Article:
Alan Ehrenhalt is a former executive editor of GOVERNING.E-mail: firstname.lastname@example.org
So much has been said already about Jane Jacobs in the short time since her death -- or will be said in the next few days -- that I'm wary of simply adding to the stack of encomiums.
And yet one ought to say something about a woman who essentially demolished and then recreated the entire edifice of urban planning -- all thanks to a single book, written without the benefit of any professional credentials at all. The face of urban America began to change in 1961, when Jacobs published The Death and Life of Great American Cities. It began to move in her direction, and it has been moving that way ever since. We don't have the pedestrian-friendly cities that Jacobs really wanted -- urban America is far more dependent on the automobile than she was ever willing to accept -- but all you have to do is look around to see that, more and more, city dwellers are living in, or moving to, a world Jane Jacobs created.
All the urban freeways that haven't been built in the last 30 years -- all the communities that have been saved because eight-lane roads didn't drive a gash right through them -- those are monuments to Jane Jacobs. The residential boom that is transforming downtowns from Vancouver to Philadelphia, retrofitting old office towers as loft apartments: those are things Jane Jacobs was talking about 40 years ago.
The sidewalk cafes in every city that didn't exist in 1970 and are now so plentiful -- maybe they would have sprouted up with or without her, but she provided the ideas and the rhetoric that suddenly made them seem feasible. The value of mixed-use zoning, and the desirability of people of all ages, classes, occupations and interests living in close proximity to each other, creating genuine urban communities, those too are testaments to Jacobs' vision, prescience, and persistence.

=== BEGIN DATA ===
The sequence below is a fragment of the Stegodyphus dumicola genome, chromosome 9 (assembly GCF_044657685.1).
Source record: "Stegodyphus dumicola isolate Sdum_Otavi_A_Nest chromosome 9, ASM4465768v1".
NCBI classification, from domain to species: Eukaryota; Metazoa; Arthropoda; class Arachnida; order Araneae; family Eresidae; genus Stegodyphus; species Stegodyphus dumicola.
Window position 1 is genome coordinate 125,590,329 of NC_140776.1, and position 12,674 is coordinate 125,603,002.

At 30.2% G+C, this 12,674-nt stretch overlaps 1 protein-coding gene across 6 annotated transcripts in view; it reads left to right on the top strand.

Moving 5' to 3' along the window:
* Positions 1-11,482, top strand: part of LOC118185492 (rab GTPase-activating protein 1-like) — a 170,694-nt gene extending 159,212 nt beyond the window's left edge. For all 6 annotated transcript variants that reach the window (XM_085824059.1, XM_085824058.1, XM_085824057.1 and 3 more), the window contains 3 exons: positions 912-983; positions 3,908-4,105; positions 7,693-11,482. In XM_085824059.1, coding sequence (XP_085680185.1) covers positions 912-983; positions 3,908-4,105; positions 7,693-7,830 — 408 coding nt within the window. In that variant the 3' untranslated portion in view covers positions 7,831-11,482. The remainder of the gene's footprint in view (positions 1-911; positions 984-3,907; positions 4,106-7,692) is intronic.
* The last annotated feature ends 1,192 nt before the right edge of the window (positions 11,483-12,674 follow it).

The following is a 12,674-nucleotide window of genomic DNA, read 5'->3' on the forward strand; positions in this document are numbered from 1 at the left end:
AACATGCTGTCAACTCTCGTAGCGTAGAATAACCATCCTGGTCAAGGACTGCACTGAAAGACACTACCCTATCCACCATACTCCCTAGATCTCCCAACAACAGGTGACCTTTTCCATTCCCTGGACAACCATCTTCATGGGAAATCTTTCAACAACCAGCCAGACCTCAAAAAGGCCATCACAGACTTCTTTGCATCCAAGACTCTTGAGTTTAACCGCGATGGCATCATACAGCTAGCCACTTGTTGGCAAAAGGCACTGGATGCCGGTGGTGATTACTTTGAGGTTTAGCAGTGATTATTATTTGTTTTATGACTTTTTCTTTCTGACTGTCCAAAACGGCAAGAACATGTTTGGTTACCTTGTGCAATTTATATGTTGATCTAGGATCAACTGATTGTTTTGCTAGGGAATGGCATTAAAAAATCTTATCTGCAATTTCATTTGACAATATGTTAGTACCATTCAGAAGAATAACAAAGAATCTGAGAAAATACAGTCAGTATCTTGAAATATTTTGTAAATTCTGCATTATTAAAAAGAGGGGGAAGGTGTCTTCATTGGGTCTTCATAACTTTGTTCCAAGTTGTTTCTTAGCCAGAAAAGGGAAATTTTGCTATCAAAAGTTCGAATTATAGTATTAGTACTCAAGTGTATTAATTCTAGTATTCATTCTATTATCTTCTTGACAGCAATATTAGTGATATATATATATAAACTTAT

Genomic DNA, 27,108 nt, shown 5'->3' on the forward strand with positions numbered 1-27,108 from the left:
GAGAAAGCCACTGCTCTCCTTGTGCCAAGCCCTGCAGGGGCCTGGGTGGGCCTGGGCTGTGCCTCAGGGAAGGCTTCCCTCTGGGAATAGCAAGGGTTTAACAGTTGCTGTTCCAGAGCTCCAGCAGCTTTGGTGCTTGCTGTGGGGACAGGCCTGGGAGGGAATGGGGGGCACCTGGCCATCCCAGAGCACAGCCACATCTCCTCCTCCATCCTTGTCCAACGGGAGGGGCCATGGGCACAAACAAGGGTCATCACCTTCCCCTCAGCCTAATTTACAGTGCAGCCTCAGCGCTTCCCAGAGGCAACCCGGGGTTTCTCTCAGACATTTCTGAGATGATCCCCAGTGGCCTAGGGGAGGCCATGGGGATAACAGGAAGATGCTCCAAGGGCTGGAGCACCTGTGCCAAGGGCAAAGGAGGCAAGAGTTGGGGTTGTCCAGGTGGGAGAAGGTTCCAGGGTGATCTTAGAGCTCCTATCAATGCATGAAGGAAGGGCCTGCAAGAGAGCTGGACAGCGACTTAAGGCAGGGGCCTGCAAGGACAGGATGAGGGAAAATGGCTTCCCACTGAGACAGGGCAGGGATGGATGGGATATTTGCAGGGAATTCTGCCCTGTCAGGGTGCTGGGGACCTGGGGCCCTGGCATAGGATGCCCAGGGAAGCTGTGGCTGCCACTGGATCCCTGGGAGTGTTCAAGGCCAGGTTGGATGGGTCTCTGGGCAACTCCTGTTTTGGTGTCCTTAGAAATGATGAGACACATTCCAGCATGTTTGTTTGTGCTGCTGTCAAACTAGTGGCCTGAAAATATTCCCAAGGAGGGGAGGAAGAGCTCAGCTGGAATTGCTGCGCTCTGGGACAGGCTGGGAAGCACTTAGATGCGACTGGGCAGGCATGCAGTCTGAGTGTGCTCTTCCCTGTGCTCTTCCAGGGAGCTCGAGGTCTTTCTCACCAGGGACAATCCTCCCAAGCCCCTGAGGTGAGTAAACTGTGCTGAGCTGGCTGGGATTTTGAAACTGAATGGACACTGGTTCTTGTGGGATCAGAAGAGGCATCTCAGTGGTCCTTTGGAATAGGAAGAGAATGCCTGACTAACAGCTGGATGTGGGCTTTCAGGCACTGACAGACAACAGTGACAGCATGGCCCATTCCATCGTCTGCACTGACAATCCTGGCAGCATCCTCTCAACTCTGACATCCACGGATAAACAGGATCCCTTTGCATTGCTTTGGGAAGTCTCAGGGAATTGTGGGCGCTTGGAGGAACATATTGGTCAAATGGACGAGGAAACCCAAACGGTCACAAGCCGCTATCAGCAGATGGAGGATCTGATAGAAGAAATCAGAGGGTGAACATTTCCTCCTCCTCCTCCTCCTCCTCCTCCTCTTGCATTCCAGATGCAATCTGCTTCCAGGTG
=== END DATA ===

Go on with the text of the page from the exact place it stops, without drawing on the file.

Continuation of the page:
I don't know what most cities would look like today if Jane Jacobs hadn't fought her battles and written her book, but I'm pretty sure what lower Manhattan would look like. It would be a freeway corridor with its historic neigborhoods bulldozed out of existence. If Jane Jacobs had not stopped Robert Moses from building the Lower Manhattan expressway in the early 1960s, there would be no Greenwich Village, no Soho, no Tribeca.
If she had accomplished nothing else in her long life, saving a large portion of America's biggest city would have been triumph enough. In fact, she accomplished so much more that in the end, there is really only one appropriate feeling for any lover of cities to have about her: simple gratitude.
Written and compiled by staff writers and editors, GOVERNING View is an on-the-ground, and sometimes behind-the-scenes, look at the topics we're covering in print and online. From notes on what's up in statehouses, county courthouses and city halls, to encounters with people, places and things, GOVERNING View is a window into the side of state and local government you don't always see.